DeAnn Campbell

Target is right to cultivate and invest in their full time staff. This move incentivizes staff retention, improves the quality of customer service and reduces the operational overhead of onboarding temporary workers.

Shep Hyken

If any company wants to hire and keep good people in today’s world, they have to ensure their best people have incentive to stay. If current associates at Target want more hours, and they are available, then let them have them. Giving them to a part-timer for lower wages could send a negative message that could cost more in the future as the current associates leave.

Ricardo Belmar

Happy employees deliver better customer service, and better customer service results in increased sales. It’s a basic formula that Target understand well, so if employees are asking for more hours, they are wise to provide those hours so long as they stop short of overworking their frontline workforce. For the employees, if this brings them into full-time status with all the benefits that brings, Target will exit the holiday season with a happier, more experienced workforce that will allow them to deliver even better service to customers in the long-term. This is particularly important given the difficult labor situation retailers are finding themselves in this holiday season. Coupled with all the other improvements for employees Target has introduced this year, I see much more upside to both employees and the retailer than any risk that might be introduced.

Patricia Vekich Waldron

Giving permanent employees the additional hours they are requesting should improve morale, service and experience during the holiday season.

Mel Kleiman
Mel Kleiman
President, Humetrics
1 year 4 months ago

This is a smart move for a number of reasons.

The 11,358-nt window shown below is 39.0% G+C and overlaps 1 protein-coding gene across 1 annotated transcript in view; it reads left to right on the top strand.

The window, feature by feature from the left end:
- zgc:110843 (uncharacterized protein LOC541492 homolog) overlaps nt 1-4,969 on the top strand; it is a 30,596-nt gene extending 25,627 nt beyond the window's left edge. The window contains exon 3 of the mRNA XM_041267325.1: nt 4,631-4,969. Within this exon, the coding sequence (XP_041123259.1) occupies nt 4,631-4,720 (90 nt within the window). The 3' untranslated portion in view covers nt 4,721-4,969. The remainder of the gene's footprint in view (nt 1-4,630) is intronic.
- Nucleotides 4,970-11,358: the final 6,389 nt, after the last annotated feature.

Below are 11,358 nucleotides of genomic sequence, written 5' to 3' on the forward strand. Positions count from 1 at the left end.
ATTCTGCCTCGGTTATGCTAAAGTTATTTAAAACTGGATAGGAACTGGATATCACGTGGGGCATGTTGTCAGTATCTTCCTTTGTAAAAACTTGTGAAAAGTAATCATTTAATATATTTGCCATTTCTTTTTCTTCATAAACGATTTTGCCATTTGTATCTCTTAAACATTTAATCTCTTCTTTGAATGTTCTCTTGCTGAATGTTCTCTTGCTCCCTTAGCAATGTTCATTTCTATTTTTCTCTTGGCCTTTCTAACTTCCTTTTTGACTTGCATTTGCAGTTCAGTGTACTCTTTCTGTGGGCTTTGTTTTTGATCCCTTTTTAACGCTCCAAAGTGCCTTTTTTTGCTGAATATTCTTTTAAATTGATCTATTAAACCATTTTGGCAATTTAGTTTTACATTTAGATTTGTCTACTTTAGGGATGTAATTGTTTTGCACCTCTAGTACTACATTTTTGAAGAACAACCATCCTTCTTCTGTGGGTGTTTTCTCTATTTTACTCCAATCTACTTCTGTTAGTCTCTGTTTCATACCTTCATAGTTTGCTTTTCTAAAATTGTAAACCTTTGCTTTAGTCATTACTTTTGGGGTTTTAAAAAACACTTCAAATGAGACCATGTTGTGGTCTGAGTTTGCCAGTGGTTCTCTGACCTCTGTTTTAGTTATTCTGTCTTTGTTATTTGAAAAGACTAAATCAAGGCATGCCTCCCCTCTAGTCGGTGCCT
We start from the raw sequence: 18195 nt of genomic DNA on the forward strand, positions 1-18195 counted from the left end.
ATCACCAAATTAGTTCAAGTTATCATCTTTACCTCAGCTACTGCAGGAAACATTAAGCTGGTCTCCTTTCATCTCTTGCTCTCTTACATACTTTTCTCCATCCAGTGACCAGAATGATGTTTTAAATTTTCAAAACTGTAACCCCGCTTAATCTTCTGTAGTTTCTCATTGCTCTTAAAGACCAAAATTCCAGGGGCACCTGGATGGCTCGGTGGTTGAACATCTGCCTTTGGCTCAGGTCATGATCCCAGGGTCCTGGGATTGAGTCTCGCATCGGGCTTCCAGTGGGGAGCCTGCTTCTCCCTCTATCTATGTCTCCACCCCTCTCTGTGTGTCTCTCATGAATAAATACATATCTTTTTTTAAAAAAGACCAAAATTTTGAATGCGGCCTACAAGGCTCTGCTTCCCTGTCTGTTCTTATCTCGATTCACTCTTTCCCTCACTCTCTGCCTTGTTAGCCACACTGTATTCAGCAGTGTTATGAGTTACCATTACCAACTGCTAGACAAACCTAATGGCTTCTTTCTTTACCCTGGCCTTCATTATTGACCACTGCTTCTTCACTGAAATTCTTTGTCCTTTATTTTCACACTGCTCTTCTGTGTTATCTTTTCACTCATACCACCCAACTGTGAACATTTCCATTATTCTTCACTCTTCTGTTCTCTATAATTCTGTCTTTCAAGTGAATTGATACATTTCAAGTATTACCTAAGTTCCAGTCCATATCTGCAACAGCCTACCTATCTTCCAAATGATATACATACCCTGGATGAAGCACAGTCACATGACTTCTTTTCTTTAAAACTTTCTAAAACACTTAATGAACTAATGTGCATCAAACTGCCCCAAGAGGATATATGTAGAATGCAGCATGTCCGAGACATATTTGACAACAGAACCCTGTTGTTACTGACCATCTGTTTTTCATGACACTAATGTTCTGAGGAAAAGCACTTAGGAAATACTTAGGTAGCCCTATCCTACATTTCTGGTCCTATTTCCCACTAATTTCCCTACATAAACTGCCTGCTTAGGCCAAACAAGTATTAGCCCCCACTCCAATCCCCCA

1. They talk about 5,000,000 more hours for present staff. If you take that number and divide it by 300,000 workers it comes to less than 20 hours per employee over the entire holiday season.
2. Need to spend less money in recruiting and training these new hires.
3. But more money in the pockets of the employees who want to work more hours.
4. Better trained staff to serve the customers equals great customer satisfaction.

Ananda Chakravarty

This Target initiative is solid. Limited downside beyond cost. The only aspect that might have been an issue is increased payout to current employees. Benefits are a sunk cost, and employee turnover is decreased. That alone can probably justify the cost, but there’s increased morale, less new management hassles on-boarding seasonal workers and a more reliable worker pool. Surprised this isn’t the defacto standard for most retailers — except those surviving by the seat of their pants. Added factors will include setting the stage properly for safety-as the workforce isn’t standard and different protocol for Covid will mean different trainings.

Nicola Kinsella

Pose a risk? Sounds more like a great risk mitigation strategy. There’s a massive labour shortage across retail and distribution at the moment. This is a smart move. Many retailers are going to struggle with fulfillment this holiday season due to lack of labor both in stores and DCs. What’s more, existing store staff don’t have to be trained, so chances are they’ll have a lower order error rate. Employee benefits sound like a good investment to ensure customer promises are kept during the holidays in a way that will differentiate Target from competitors.

"Providing more hours to employees (without overworking them) for predictable pay and so they can achieve full-time status to access benefits may provide the stability needed."